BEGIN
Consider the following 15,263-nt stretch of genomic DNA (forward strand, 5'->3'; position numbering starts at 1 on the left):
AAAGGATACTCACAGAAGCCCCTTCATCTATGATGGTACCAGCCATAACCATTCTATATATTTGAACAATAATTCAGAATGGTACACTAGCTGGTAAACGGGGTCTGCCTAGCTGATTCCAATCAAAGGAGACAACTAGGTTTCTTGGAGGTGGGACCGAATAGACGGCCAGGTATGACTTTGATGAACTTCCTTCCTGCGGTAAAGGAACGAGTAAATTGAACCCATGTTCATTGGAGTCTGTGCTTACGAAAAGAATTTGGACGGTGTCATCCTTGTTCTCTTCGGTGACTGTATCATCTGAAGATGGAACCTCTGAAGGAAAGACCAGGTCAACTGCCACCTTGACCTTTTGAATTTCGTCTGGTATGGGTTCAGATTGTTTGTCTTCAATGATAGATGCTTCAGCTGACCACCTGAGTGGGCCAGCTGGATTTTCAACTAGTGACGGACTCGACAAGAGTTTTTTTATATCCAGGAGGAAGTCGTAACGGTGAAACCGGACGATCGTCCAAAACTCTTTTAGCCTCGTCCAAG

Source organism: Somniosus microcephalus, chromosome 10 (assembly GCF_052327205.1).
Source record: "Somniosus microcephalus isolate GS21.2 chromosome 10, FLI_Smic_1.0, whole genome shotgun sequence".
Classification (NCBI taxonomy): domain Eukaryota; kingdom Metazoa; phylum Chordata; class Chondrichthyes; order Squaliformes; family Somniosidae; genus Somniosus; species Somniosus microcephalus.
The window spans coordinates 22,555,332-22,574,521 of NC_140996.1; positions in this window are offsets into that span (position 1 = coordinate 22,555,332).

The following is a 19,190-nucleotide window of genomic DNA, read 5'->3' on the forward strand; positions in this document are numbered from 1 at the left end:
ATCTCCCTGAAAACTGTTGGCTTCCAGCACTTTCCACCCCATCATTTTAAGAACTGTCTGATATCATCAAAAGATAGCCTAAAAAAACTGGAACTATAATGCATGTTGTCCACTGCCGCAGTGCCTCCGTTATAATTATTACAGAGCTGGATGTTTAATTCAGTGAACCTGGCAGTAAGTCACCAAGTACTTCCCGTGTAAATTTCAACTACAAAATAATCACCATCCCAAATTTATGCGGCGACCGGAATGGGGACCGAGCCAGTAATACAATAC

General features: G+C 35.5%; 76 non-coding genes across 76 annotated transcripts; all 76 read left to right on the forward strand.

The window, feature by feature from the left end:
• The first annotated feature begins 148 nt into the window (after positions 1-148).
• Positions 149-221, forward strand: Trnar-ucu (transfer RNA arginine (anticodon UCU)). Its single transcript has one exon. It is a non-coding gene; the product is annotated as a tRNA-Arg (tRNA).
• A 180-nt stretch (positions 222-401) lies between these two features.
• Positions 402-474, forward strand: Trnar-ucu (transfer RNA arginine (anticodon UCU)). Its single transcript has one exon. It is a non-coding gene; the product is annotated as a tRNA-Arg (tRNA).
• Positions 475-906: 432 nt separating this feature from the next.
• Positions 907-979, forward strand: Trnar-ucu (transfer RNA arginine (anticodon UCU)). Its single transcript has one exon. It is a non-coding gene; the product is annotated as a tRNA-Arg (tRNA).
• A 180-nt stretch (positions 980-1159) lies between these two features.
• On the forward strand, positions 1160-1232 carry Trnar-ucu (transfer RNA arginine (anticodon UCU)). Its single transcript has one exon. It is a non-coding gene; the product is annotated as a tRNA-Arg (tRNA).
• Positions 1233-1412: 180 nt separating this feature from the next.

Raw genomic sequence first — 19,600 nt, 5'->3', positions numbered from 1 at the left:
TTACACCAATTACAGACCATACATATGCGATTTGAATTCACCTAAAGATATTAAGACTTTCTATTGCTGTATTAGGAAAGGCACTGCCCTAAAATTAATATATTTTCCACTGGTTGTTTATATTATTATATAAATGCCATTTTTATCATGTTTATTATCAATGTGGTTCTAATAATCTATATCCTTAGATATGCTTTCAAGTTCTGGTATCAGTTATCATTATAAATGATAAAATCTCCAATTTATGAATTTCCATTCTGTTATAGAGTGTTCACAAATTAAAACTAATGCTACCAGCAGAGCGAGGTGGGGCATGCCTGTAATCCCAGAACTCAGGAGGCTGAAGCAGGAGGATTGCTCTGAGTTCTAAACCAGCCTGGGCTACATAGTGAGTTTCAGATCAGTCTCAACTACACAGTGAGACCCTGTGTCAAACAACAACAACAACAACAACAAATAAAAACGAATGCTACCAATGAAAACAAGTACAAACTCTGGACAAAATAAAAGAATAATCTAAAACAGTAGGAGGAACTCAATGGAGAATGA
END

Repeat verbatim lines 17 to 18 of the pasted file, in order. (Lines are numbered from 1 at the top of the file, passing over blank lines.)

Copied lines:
• A 180-nt stretch (positions 980-1159) lies between these two features.
• On the forward strand, positions 1160-1232 carry Trnar-ucu (transfer RNA arginine (anticodon UCU)). Its single transcript has one exon. It is a non-coding gene; the product is annotated as a tRNA-Arg (tRNA).